Ground-breaking lab-on-a-chip research out of the van Nimwegen lab at the University of Basel, Switzerland and the Myers lab at the Max Planck Institute of Molecular Cell Biology and Genetics, Germany, has enabled both rapid environmental control of cell media, and the ability simultaneously monitor large numbers of bacteria as single cells. The work, recently published in Nature Communications and highlighted in Technology Networks, describes a PDMS microfluidic device with ~1900 channels measuring ~ 1 x 1 x 25 µm that house the single cells, and which are connected perpendicularly to larger supply channels containing the cell medium solution. The device also features continuously variable 2-input control of cell media via a split channel configuration, together with a mixing serpentine upstream of the smaller single cell channels. New image analysis software was also created to handle the enormous amount of image data generated by this system when in operation.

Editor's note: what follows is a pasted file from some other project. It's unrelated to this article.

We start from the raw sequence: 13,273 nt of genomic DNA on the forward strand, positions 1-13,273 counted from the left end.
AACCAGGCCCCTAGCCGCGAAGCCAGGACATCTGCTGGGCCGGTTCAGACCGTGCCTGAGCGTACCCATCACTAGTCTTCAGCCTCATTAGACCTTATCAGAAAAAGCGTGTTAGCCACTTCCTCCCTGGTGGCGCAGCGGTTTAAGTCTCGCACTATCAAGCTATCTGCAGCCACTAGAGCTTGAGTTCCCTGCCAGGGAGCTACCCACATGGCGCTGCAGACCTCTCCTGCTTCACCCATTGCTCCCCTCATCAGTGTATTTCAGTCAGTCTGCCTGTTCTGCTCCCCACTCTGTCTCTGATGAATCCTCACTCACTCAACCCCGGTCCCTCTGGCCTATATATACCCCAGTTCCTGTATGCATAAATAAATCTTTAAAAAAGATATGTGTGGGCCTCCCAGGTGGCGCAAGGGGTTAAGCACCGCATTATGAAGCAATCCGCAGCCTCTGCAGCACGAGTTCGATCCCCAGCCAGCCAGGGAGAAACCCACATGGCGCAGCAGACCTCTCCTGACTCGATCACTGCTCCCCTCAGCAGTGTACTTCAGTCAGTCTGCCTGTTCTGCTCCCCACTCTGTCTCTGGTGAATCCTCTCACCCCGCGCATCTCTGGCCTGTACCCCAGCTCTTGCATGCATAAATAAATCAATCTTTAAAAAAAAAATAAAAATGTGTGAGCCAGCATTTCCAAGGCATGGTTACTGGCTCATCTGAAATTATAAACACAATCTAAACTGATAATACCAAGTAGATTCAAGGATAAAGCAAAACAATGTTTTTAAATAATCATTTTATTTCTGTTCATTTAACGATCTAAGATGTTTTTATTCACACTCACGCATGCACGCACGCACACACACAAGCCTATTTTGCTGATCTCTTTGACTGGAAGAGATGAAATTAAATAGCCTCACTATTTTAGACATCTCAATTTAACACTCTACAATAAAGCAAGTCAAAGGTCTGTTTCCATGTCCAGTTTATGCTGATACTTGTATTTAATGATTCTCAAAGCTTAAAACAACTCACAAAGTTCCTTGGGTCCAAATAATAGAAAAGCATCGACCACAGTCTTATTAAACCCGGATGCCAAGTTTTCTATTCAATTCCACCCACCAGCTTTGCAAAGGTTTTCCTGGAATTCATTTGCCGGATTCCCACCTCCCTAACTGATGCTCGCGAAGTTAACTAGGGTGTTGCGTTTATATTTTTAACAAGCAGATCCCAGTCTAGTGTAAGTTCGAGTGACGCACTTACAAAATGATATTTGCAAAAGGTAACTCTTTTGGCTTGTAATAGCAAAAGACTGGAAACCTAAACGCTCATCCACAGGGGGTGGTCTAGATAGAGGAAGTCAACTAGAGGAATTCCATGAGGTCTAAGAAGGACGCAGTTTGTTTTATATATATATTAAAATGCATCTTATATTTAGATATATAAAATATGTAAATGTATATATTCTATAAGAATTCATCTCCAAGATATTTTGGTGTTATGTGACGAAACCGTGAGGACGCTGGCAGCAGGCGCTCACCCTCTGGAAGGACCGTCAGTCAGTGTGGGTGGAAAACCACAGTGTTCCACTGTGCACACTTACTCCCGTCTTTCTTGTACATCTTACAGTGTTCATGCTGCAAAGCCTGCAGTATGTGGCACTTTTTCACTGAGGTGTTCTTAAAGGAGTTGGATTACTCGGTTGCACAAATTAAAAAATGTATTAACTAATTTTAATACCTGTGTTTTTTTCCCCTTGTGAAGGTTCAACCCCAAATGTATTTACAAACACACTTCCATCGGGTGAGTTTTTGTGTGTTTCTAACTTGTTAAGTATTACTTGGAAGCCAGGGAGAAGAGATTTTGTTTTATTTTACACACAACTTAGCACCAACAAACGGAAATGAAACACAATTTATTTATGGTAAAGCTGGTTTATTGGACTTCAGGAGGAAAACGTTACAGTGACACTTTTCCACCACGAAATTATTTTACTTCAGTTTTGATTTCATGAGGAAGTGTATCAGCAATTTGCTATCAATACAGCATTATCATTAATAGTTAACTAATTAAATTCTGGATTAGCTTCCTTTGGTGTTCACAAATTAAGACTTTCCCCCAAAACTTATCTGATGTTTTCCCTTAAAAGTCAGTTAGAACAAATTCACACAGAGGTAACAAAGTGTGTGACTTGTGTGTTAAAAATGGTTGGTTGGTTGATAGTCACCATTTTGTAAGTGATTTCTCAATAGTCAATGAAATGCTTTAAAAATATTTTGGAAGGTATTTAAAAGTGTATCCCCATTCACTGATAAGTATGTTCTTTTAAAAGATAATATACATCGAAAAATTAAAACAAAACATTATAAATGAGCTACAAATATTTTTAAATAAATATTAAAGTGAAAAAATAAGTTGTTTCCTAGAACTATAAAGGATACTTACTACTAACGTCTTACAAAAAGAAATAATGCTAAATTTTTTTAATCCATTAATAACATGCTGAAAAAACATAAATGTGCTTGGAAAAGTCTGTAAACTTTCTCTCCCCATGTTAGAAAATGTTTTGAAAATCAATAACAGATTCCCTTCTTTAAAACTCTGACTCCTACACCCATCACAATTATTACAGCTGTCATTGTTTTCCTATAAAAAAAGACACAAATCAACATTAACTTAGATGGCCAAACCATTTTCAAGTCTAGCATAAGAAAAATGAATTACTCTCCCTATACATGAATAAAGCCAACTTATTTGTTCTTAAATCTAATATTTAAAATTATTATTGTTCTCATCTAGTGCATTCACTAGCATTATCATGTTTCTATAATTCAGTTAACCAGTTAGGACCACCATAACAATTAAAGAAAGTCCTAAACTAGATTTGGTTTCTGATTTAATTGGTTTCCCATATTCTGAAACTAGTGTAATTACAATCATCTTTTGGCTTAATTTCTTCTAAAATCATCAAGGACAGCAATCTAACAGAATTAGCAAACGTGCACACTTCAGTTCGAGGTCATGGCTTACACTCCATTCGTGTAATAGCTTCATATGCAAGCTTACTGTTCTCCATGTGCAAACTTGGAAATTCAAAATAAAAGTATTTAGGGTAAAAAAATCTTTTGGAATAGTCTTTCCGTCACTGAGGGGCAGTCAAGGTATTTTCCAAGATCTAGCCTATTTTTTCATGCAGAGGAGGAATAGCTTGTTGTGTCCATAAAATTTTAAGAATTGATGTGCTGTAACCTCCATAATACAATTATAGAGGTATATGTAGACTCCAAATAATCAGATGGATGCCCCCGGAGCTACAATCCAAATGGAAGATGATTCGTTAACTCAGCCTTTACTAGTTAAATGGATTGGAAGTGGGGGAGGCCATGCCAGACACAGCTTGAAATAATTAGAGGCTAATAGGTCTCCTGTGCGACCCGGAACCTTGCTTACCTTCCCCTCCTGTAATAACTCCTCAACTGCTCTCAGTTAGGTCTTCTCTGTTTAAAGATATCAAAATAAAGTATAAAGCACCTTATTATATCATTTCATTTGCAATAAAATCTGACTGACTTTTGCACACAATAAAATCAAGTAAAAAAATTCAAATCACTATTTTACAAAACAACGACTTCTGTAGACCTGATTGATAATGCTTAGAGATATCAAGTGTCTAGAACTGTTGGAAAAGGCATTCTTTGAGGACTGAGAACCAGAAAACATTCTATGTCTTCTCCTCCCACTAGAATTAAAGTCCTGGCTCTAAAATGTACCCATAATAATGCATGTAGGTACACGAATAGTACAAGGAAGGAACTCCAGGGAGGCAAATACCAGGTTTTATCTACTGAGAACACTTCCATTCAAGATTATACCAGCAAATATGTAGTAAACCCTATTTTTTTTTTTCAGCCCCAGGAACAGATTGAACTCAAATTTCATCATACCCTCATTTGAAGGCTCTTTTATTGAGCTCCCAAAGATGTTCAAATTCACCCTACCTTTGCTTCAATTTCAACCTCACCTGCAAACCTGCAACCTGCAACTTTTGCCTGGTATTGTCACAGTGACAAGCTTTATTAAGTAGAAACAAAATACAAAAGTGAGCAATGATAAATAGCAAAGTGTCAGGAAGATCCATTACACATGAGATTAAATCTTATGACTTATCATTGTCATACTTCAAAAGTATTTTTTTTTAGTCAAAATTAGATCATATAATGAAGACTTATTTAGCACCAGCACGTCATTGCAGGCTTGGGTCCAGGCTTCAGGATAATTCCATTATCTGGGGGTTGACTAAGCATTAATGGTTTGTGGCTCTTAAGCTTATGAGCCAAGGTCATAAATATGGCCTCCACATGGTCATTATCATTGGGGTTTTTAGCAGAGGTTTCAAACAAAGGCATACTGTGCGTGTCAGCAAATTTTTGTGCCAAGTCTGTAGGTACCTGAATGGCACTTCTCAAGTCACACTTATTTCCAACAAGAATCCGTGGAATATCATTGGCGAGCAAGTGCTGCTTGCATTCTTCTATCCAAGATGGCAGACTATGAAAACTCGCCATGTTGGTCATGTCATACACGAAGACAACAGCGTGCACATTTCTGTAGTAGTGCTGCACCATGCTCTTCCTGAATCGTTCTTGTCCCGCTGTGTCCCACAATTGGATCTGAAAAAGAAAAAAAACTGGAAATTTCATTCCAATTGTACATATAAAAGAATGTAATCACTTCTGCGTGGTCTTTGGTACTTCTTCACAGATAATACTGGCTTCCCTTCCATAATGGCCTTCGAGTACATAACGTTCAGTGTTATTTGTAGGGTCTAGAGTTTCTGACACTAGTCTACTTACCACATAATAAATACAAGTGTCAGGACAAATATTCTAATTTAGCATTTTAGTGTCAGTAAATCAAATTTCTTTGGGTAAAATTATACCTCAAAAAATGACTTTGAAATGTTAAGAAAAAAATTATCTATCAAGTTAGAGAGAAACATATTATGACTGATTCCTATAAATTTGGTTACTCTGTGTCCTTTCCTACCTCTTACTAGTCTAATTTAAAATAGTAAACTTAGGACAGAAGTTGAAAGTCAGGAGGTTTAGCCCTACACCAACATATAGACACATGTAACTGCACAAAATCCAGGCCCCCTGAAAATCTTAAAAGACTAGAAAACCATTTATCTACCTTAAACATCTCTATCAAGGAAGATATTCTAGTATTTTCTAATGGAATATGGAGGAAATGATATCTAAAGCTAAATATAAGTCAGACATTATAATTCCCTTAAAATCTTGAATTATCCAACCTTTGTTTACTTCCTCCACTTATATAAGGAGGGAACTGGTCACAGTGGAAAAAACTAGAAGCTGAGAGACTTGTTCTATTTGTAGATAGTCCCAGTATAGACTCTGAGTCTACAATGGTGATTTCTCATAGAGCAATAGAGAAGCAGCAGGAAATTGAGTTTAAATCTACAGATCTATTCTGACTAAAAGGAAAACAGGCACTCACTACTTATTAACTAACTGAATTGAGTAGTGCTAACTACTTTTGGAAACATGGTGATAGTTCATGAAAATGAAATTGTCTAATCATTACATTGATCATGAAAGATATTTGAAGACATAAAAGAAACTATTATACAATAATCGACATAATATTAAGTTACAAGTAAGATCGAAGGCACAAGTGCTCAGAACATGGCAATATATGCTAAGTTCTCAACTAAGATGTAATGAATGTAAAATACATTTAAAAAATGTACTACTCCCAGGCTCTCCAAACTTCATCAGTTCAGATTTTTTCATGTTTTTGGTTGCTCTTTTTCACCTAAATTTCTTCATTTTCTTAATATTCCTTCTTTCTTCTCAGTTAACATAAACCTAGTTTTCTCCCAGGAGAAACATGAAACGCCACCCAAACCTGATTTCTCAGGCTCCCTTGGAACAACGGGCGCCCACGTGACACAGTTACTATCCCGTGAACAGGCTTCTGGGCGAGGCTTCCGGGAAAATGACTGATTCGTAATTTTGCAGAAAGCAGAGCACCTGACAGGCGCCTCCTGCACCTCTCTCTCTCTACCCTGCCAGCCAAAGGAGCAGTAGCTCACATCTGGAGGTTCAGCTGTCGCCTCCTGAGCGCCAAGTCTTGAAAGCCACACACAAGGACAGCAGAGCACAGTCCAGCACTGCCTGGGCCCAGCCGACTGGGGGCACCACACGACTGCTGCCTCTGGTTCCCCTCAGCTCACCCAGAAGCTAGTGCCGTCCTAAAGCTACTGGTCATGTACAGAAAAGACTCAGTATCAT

The device is intended to provide a real-time monitoring window into gene regulation in bacteria, a laudable advance. For example, bacterial response to different antibiotics can be measured, and insight into intra-cellular communication may be revealed. The device’s performance was nicely illustrated in a video (image above from Nature Communications article) showing an experiment where gene regulation via the lactose operon was observed while alternating between glucose and lactose nutrients in the supply channel; green fluorescent protein can be seen to appear within 1-2 h of introducing the lactose-rich medium to the cells.